4. Anonymous February 23, 2015 at 9:12 pm

    What about leaving a note with your work hours on your space saver and allowing someone to park there while you are at work? You could ask them to kindly replace the spot saver when they leave and leave their info incase you come home early. I know it is risky but it is just a thought. 

  5. Kitty February 23, 2015 at 9:41 pm

    Since I was away when the first blizzard hit in January, I was unable to get a spot and I've been unable to park within a mile of my house for a month now.  I fear there is no end in sight and figure people will keep their spot savers until the parade at this point (you give an inch and people take a mile).  There has been a car parked in a cross walk for the last month (without a ticket) in front of my house and a car with South Carolina plates across the street (no tickets).  Situations like this, I am just grateful my house has limited damage and my roof is still attached.  Trying not to think about or dwell on the parking issues for my health and sanity.

  6. Anonymous February 25, 2015 at 6:16 pm

    I believe the enormous mounds of snow should be removed prior to having markers taken out of spots.  Parking is limited in South Boston and there are many cars that owners haven't even attempted to even start to shovel them out.  There 2 cars completely covered in front of my house and the house next door, don't you think these owners have marked parking spots but not shoveling them out? Nobody seems to be concerned about this or how long will they sit there. So I'm searching for parking when I arrive home from work due to following the parking ban and not parking on the snow emergency routes because I wasn't lucky enough to have a spot on a non-snow emergency route when the parking ban(s) where put in place while these cars haven't moved since the end of January.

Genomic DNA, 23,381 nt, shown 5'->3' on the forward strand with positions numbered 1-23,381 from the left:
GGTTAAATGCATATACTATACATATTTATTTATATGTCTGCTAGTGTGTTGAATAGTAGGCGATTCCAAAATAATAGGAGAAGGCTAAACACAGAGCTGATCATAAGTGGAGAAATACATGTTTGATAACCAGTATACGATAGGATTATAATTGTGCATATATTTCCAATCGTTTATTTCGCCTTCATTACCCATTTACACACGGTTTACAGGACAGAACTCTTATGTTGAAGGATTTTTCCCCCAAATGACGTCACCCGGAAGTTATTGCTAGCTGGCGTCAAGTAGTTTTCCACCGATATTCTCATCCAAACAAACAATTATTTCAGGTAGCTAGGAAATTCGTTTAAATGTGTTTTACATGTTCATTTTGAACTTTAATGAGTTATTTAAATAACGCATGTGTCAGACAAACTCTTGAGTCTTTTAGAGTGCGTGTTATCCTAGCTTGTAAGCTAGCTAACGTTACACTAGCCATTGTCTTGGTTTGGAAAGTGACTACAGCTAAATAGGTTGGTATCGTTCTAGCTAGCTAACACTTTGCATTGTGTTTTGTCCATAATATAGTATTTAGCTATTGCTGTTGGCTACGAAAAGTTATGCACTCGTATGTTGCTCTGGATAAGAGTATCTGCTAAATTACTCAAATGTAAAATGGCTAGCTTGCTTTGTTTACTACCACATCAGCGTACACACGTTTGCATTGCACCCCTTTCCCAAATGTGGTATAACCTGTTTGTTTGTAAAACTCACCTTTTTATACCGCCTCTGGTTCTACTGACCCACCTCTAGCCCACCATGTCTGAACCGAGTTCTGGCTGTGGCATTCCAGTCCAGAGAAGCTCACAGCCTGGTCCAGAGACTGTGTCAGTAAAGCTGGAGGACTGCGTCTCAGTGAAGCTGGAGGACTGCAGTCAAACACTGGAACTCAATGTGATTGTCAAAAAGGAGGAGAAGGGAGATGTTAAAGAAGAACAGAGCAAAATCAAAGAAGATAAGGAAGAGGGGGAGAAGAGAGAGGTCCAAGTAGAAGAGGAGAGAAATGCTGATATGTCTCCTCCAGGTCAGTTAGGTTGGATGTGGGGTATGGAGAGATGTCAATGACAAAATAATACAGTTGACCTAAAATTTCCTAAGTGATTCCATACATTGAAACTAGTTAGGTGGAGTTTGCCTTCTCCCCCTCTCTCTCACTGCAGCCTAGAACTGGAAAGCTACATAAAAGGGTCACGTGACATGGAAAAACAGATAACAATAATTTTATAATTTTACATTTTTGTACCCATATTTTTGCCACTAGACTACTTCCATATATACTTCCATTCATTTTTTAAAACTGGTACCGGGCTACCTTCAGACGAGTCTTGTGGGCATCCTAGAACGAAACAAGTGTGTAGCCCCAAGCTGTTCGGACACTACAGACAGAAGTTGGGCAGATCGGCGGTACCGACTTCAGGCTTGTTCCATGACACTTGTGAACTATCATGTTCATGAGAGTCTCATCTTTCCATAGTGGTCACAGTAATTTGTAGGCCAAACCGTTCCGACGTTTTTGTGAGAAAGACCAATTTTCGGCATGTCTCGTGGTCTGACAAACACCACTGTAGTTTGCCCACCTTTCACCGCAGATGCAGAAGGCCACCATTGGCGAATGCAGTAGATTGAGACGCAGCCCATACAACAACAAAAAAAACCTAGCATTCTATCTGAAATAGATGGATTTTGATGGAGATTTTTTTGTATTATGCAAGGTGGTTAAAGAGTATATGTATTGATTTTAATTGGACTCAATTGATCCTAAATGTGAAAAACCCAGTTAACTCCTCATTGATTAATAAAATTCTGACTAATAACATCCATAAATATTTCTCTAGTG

On people holding spots while at work.  My son is fortunate enough to have a spot.  He shoveled for hours in all types of weather & temperatures, throwing snow onto a snow mound that was at one point 15 ft high or carrying it about 20 ft away from his car and creating our own snow farm in our front yard.  When I arrived home the other day from work, there was a construction van in his spot who was about to leave.  I nicely asked if they would remember to put his marker back in the spot and they not only said they would, they thanked me for allowing them to use the spot. So spots are being utilized while people are at work.

    My concern is more on the one-way streets, in particular East 8th Street between Dorchester St and Old Harbor St.  I've been traveling East 8th St to work since the one-ways have been implemented. Since schools re-opened this week, there are school buses driving from Dorchester St to Old Harbor St to pick up children.  I don't understand why they are ignoring the clearly posted one-way signs on poles on each side of East 8th St when they are taking the right and crossing the other side of Dorchester St to make the turn onto East 8th St.  These buses are putting many people's lives at risk by not abiding by the one-way routes.